President Bush last night ripped the Democratic Party as do-nothing obstructionists bent on derailing his reform agenda, saying that on issue after issue, Democratic leaders in Congress ‘stand for nothing except obstruction, and this is not leadership.’
At an evening congressional gala at the Washington Convention Center — which drew $23 million for House and Senate Republican candidates and amounted to the kickoff of the 2006 political campaign season — the president drew standing ovations from Republican faithful as he hammered Democrats for offering no solutions to the nation’s most pressing problems.
‘If leaders of the other party have innovative ideas, let’s hear them. But if they have no ideas or policies except obstruction, they should step aside and let others lead,’ Mr. Bush said to thunderous applause from more than 5,000 supporters.
The president, who has spent the past several months seeking consensus on his Social Security reform package and reaching out to Democrats with nonconfrontational rhetoric, said opposition party leaders are pursuing ‘the philosophy of the stop sign, the agenda of the roadblock, and our country and our children deserve better.’
‘Political parties that choose the path of obstruction will not gain the trust of the American people,’ he said at the event dubbed ‘the 2005 President’s Dinner.’
Mr. Bush said political parties can take one of two approaches: ‘One approach is to lead, to focus on the people’s business, to take on the tough problems, and that is exactly what our party is doing.
‘The other approach is to simply do nothing, to delay solutions, obstruct progress, refuse to take responsibility. Members of the other party have worked with us to achieve important reforms on some issues, yet too often, their leadership prefers to block the ideas of others.’
Democrats have filibustered John R. Bolton, Mr. Bush’s nominee to become ambassador to the United Nations; blocked his judicial nominees, some for as long as four years; and demanded that he withdraw his idea to create personal Social Security retirement accounts before they will offer their own plan or negotiate in earnest over Republican proposals.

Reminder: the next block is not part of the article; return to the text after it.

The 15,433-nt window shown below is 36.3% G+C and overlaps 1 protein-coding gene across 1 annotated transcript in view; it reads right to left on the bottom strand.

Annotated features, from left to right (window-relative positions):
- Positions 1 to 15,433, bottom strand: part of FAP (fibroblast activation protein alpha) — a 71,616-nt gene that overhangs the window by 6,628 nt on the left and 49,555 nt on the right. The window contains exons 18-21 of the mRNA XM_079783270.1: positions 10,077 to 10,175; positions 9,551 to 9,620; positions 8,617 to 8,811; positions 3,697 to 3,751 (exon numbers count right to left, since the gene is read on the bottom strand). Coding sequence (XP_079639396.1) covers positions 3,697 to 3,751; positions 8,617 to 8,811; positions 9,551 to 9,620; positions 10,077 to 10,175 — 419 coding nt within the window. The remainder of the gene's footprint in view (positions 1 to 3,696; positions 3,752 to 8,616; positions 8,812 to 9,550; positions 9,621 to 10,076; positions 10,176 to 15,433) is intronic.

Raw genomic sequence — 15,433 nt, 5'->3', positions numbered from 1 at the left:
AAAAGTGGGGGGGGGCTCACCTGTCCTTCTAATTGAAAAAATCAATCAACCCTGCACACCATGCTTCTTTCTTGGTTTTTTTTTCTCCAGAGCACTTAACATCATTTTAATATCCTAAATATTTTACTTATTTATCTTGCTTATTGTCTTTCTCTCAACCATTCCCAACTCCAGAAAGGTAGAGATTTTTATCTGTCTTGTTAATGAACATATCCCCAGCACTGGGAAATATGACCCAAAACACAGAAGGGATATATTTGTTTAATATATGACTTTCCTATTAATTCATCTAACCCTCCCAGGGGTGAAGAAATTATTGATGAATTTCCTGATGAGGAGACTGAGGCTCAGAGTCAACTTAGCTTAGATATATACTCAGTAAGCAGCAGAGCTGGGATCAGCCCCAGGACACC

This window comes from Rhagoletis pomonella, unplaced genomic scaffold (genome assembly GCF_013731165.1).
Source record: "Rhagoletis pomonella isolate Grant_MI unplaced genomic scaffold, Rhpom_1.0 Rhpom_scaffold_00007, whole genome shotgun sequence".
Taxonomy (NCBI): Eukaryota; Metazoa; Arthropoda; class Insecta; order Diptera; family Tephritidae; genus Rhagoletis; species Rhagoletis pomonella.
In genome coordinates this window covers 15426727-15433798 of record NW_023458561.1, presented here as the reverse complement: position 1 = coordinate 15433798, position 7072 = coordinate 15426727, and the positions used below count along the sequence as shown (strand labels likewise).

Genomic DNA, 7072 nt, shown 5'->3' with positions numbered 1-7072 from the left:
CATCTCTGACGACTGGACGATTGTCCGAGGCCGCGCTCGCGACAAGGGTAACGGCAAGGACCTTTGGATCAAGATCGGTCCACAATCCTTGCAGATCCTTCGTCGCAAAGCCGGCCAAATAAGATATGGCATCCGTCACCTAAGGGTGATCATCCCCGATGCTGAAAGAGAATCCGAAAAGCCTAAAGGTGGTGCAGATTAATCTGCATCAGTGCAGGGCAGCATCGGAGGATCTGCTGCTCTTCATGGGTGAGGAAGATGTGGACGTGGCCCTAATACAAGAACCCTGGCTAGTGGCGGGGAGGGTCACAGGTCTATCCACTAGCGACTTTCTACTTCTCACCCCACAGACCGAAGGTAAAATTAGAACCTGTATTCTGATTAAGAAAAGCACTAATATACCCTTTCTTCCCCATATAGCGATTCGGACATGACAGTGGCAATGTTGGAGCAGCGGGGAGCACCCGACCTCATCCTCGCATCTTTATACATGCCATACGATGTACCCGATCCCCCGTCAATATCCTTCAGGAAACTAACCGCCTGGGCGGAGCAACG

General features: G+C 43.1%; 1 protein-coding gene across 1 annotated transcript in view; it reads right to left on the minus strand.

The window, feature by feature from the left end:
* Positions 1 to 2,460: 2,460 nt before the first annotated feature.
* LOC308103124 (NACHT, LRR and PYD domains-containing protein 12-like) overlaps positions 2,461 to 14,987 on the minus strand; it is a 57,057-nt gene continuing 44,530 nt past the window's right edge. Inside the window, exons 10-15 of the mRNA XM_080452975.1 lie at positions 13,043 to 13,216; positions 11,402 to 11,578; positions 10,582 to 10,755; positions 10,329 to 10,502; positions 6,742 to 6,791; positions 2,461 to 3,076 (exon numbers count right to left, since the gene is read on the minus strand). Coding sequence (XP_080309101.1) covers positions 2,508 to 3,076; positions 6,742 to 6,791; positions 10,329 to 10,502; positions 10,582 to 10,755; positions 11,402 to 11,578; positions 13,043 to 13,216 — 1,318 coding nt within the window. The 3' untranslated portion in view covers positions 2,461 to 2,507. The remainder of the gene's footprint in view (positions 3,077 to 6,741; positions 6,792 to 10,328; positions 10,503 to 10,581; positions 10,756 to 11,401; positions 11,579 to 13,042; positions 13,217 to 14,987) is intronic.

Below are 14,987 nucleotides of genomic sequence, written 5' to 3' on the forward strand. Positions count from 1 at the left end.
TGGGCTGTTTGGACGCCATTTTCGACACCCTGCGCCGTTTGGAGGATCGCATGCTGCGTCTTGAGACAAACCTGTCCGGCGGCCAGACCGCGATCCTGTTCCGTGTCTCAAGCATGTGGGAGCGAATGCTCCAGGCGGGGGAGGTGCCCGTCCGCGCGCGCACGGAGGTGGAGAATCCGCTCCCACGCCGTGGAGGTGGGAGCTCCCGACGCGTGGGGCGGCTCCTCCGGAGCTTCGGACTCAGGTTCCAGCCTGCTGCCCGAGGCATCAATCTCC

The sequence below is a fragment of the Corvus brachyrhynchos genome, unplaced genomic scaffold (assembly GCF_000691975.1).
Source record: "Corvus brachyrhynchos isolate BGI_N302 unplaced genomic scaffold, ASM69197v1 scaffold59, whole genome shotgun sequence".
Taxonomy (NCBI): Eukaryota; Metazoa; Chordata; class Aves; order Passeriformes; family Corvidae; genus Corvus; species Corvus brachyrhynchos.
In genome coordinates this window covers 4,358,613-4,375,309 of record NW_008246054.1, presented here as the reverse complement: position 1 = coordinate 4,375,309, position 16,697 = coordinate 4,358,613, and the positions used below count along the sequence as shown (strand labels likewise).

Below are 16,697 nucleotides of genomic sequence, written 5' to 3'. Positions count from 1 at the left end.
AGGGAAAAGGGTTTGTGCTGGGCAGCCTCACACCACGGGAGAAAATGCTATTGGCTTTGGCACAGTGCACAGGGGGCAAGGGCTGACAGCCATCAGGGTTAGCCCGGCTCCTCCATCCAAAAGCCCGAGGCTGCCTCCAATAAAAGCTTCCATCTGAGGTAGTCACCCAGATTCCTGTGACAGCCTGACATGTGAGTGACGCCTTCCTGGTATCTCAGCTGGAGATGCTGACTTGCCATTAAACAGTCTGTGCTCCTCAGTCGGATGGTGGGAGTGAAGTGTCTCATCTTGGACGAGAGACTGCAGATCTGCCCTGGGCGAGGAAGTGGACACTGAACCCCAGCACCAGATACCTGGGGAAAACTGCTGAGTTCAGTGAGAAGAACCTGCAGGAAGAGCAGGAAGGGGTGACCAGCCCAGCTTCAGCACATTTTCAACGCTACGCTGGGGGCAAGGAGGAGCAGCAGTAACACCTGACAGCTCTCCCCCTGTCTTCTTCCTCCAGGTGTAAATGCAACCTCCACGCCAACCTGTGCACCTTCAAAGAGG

Congressional leaders such as House Minority Leader Nancy Pelosi of California and Senate Minority Leader Harry Reid of Nevada have also blocked the president’s energy bill, his medical-liability reform legislation and his plan to extend his tax-relief plan beyond its 2010 expiration date.
‘We hear ‘no’ to making tax relief permanent, we hear ‘no’ to Social Security reform, we hear ‘no’ to confirming federal judges, we hear ‘no’ to a highly qualified U.N. ambassador, we hear ‘no’ to medical-liability reform. On issue after issue, they stand for nothing except obstruction, and this is not leadership,’ he said to resounding applause.
On Congress’ first full day back to work after their Memorial Day recess, Mr. Bush said he is proud to ‘be the head of a party that has a positive and hopeful and optimistic vision for every single person that lives in this country.’
Senate Majority Leader Bill Frist of Tennessee and House Speaker J. Dennis Hastert of Illinois also spoke at the gala, taking aim at Democratic National Committee Chairman Howard Dean, who has spent the past few months deriding Republicans in Congress.
‘I was hoping that Governor Dean could make it tonight,’ Mr. Frist said of the former Vermont governor. ‘But sadly, he’s too busy to make it. He’s too busy helping us expand the Republican majority.’
The senator, a doctor like the DNC chairman, invoked a James Bond villain in saying that obstructionist tactics have forced the Democrats to ‘change Dr. Dean’s nameplate over at the DNC to ‘Dr. No.”
Mr. Hastert also lashed out at the agenda of ‘the other side of the aisle.’
‘It is not enough to be against everything: What are their ideas’ While Republicans are working to meet the needs of the American people, the Democrats are in meetings to figure out what the heck to do with Howard Dean.’
To laughter and applause, Mr. Hastert delivered the punch line: ‘And between you and I, they might have the tougher challenge.’